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My question is How do I graph a continuous function when I am only given restrictions? For example, Sketch the graph of a function that is continuous everywhere except at x=3, and is continuous from the left at x=3. I have another problem to solve, but if I can get help with this one, I am sure I will get the other one as well.

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The first thing to realize is that there are infinitely many different correct answers. Instead of drawing a sketch, I’ll give a couple explicitly. Let’s start with a function $f(x)$ that’s continuous at every real number. It doesn’t matter what $f$ is, so let’s make it very simple: $f(x)=0$ for all $x\in\Bbb R$. Now we want to make it discontinuous at $x=3$; one simple way to do that is to make it jump at $x=3$. For instance, we could set

$$g(x)=\begin{cases} 0,&\text{if }x<3\\ 1,&\text{if }x>3\\ ?,&\text{if }x=3\;. \end{cases}$$

This function $g$ will certainly be discontinuous at $x=3$ no matter how we fill in the question mark, because

$$\lim_{x\to 3^-}g(x)=0\quad\text{ and }\quad\lim_{x\to 3^+}g(x)=1\;;$$

if $g$ were continuous at $x=3$, the two one-sided limits would have to be equal.

Now what about $g(3)$? We want $g$ to be continuous from the left at $x=3$, which means that we want

$$g(3)=\lim_{x\to 3^-}g(x)=0\;.$$

Thus, the desired function is

$$g(x)=\begin{cases} 0,&\text{if }x\le 3\\ 1,&\text{if }x>3\;. \end{cases}$$

Note that I could have pulled the same trick with any continuous function $f$ by defining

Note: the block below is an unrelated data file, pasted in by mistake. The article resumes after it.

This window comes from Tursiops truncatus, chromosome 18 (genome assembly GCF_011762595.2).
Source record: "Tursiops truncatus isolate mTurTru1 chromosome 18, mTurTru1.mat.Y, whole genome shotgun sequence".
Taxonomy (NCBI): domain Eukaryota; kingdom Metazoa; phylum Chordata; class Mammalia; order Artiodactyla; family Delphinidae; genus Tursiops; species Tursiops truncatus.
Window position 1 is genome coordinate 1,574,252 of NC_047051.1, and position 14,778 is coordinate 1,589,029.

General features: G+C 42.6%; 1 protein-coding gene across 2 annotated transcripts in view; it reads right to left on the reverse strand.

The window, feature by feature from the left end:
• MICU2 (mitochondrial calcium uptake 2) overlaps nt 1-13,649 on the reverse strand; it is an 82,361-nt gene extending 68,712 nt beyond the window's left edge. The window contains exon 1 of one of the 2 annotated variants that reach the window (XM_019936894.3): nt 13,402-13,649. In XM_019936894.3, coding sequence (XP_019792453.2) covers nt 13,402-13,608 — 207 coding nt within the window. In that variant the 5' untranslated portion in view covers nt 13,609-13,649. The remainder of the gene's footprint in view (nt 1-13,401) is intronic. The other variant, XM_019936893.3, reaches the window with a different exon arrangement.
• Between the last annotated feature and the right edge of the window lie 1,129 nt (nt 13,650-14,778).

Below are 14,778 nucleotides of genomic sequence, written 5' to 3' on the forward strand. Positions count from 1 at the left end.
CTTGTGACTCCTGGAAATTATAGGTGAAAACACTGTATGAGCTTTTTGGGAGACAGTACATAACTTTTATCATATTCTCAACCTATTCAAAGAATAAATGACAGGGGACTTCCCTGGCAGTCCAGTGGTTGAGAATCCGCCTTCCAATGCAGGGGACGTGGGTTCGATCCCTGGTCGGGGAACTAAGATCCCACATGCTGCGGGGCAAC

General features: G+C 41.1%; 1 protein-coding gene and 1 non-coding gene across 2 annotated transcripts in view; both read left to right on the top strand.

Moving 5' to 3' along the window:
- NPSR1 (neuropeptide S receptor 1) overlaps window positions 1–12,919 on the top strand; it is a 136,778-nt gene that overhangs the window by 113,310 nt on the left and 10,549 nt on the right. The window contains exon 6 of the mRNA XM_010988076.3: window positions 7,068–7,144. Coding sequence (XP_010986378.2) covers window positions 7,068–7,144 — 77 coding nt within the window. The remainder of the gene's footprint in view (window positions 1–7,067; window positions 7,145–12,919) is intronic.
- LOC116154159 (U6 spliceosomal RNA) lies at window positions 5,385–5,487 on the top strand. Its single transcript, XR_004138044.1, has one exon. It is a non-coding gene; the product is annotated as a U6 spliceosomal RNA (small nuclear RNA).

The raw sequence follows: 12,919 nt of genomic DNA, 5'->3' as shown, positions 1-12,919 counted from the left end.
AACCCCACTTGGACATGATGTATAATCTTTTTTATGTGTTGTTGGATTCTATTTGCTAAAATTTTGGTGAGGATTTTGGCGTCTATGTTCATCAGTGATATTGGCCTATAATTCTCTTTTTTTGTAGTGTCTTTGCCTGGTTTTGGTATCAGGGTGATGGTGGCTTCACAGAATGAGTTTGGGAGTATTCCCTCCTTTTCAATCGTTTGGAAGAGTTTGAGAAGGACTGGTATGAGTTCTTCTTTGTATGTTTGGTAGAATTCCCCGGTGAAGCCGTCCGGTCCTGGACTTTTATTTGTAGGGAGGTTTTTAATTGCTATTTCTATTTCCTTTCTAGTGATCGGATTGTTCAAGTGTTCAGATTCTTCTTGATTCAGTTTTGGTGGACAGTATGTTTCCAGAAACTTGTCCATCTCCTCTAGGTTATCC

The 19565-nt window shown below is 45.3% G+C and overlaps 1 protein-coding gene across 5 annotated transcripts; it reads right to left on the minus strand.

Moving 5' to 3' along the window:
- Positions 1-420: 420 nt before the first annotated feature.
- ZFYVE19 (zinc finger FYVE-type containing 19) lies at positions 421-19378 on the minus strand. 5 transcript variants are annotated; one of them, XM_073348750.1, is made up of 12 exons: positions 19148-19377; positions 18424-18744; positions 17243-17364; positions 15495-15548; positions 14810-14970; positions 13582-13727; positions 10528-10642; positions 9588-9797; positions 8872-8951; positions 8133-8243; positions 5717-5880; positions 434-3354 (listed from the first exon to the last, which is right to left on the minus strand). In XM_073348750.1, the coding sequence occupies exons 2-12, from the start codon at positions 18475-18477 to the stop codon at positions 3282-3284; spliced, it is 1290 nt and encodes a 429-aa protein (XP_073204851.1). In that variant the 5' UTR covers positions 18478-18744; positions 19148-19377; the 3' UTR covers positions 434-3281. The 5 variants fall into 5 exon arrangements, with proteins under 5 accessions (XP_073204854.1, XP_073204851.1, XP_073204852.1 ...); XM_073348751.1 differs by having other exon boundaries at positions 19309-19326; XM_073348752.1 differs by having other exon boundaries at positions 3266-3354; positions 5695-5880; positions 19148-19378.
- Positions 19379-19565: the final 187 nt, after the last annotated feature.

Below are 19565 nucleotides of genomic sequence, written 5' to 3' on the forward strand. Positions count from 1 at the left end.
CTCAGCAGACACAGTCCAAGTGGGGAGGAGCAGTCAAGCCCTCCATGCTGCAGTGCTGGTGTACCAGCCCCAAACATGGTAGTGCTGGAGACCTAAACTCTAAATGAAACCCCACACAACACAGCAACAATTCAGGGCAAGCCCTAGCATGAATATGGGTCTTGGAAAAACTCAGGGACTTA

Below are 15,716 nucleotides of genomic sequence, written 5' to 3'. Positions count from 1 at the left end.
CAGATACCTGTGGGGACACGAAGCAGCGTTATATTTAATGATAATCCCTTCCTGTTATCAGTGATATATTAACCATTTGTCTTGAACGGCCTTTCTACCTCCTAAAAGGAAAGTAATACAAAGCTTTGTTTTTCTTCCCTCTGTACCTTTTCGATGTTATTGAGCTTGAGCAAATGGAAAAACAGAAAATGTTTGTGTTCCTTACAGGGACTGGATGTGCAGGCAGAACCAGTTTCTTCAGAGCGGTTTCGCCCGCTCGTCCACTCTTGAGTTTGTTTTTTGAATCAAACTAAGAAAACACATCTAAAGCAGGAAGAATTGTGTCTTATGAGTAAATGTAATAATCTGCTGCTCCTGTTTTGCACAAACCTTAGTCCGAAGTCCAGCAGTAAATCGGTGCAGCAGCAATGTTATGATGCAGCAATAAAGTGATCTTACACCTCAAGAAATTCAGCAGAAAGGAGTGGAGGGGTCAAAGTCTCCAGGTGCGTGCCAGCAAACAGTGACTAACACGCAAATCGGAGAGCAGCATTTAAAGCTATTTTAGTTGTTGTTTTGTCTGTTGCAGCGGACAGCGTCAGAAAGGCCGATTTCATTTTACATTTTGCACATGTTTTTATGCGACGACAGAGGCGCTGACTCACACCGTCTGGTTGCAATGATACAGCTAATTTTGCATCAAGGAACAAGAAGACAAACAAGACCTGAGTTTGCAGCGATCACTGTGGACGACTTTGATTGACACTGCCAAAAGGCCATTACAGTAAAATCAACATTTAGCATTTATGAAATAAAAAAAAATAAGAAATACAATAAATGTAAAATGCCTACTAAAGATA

$$g(x)=\begin{cases} f(x),&\text{if }x\le 3\\ f(x)+1,&\text{if }x>3\;. \end{cases}$$

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In order to sketch such a function, you need to come up with a function with this property.

I suggest the function $f : \mathbb{R} \rightarrow \mathbb{R}$ defined by

$f(x) = \begin{cases} 1 & \quad x \leq 3 \\ -1 & \quad x > 3 \end{cases}$

It is clear that the function is continuous everywhere except $3$. It is continuous from the left since $\lim_{x \rightarrow 3; x\leq 3} f(x) = 1 = f(3)$. It is not continuous at the $3$ since the right limit $\lim_{x \rightarrow x; x > 3} f(x) = -1$.

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Actually, one can produce a sketch without having an explicit function. Just draw something that’s continuous on $(\leftarrow,3]$ and $(3,\to)$ and has a jump at $x=3$; this is typically indicated by making a heavy dot at the righthand end of the left half of the graph and an open circle at the lefthand end of the right half. – Brian M. Scott Jul 14 '12 at 19:27

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